By RON O’BRIEN
It was a modest ceremony last Thursday night, Feb. 20, that Knott County Central and the Board of Education put together to honor the basketball career of native son Glen Combs. Nothing especially flashy or elaborate. But it was just right.
Some said the recognition was long overdue for a man who had gone on to such a stellar basketball career at Virginia Tech and in the professional ranks of the American Basketball Association, far from the hills and hollows of Knott County. Some didn’t know the history, and were surprised to learn a person from here actually did that.
And perhaps, somewhere in the crowd as they watched and listened, a young man or woman quietly harbored their own dreams of basketball glory. It was that kind of night.
Highlights of Glen’s career were read to the crowd, and summarized on a plaque David Adams presented to him on behalf of the Board of Education: Member of the Virginia Tech Hall of Fame; three time ABA All-Star; league leader in three point shooting; 7,666 points scored in seven professional seasons; “The Kentucky Rifleman.” One of Glen’s professional uniforms sat displayed in a shadow box behind him at center court. It will be placed in the Knott Central athletics trophy case to acknowledge his prominent place in county basketball history.
Like the man, however, this night was about more than uniforms and statistics. Joining Glen on the floor was Marsha, his college sweetheart and wife of over 40 years; one of their two sons, Chris; and Glen’s sister, Susan Hammack. Scattered through the stands were old teammates and old classmates, come not only to honor Glen but to remember with him another place and time. Their time.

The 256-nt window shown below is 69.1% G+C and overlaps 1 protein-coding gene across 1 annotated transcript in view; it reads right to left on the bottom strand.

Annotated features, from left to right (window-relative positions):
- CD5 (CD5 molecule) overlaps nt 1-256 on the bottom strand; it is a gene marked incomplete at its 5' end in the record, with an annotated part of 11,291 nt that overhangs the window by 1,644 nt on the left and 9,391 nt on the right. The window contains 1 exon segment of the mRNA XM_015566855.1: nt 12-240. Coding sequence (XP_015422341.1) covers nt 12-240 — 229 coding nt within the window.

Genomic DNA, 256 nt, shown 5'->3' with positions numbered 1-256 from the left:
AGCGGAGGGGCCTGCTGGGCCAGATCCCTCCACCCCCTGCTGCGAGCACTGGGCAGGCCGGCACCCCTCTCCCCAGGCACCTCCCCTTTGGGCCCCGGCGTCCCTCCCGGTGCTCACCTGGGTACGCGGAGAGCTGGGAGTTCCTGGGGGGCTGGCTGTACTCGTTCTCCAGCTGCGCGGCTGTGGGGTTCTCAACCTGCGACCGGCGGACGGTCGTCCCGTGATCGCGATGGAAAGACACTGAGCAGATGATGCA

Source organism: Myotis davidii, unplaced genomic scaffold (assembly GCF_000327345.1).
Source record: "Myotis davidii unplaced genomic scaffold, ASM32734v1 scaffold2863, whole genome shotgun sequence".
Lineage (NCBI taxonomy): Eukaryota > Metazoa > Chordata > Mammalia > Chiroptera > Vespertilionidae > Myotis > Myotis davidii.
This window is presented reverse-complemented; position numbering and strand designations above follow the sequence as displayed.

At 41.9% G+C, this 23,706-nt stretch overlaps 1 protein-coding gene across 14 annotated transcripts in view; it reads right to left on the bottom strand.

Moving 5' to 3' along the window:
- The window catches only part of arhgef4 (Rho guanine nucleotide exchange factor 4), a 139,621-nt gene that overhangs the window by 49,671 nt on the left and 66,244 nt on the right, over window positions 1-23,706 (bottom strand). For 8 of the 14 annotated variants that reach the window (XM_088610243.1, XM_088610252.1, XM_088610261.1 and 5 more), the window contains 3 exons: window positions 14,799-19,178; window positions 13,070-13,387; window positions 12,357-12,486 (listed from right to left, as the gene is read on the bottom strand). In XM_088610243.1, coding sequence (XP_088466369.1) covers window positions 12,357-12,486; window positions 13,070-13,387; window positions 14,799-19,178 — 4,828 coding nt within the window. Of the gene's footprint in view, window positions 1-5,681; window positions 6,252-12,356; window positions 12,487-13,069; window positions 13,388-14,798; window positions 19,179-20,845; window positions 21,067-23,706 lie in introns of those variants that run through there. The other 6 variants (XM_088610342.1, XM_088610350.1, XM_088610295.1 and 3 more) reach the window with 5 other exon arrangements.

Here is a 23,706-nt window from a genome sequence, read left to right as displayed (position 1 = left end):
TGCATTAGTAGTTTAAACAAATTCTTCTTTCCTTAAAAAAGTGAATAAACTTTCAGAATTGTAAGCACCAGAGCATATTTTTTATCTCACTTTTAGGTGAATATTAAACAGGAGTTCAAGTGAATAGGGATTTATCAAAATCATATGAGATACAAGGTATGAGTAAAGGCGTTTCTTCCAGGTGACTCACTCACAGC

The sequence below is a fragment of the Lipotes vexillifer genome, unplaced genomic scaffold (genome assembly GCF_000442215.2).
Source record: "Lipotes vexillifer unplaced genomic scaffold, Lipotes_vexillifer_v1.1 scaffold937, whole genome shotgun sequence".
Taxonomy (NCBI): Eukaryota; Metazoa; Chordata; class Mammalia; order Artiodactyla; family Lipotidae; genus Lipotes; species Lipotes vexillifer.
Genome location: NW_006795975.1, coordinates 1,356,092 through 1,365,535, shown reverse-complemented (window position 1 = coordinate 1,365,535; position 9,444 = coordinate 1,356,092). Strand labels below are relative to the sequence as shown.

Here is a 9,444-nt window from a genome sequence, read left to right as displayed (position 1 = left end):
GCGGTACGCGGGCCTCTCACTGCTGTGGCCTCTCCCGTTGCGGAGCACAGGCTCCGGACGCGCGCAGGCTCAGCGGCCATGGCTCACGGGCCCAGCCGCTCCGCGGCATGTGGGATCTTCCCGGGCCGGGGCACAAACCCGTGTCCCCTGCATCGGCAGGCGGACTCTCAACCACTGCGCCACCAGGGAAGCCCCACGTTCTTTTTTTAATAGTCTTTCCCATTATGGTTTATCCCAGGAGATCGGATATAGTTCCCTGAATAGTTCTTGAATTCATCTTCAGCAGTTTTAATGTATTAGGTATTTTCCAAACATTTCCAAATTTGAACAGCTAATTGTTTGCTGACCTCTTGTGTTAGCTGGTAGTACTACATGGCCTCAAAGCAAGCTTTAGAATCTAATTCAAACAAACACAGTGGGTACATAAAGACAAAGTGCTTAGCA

Yes, it was that kind of night, too – a night when family and friends, teammates and tradition, high goals, hard work and home all mattered.
Fifty years ago Glen was learning about those things from his coach and father, Morton, up on Carr Creek Hill. On Thursday night, as he stood with family at center court of the Morton Combs Athletic Complex, everything seemed to have come full circle.
“We had our time,” Glen told the crowd. “Now it’s Knott County Central’s time.”
We will remember Thursday night because the KCC Lady Patriots defeated Hazard; because the boys’ team went on to best Shelby Valley; because we saw a new all-time scoring record established; and because Knott County’s seniors were given special recognition. Thursday night truly was Knott County Central’s time.
But we will also remember that night because we were privileged to honor a fine ball player and an even finer man – Glen Combs.
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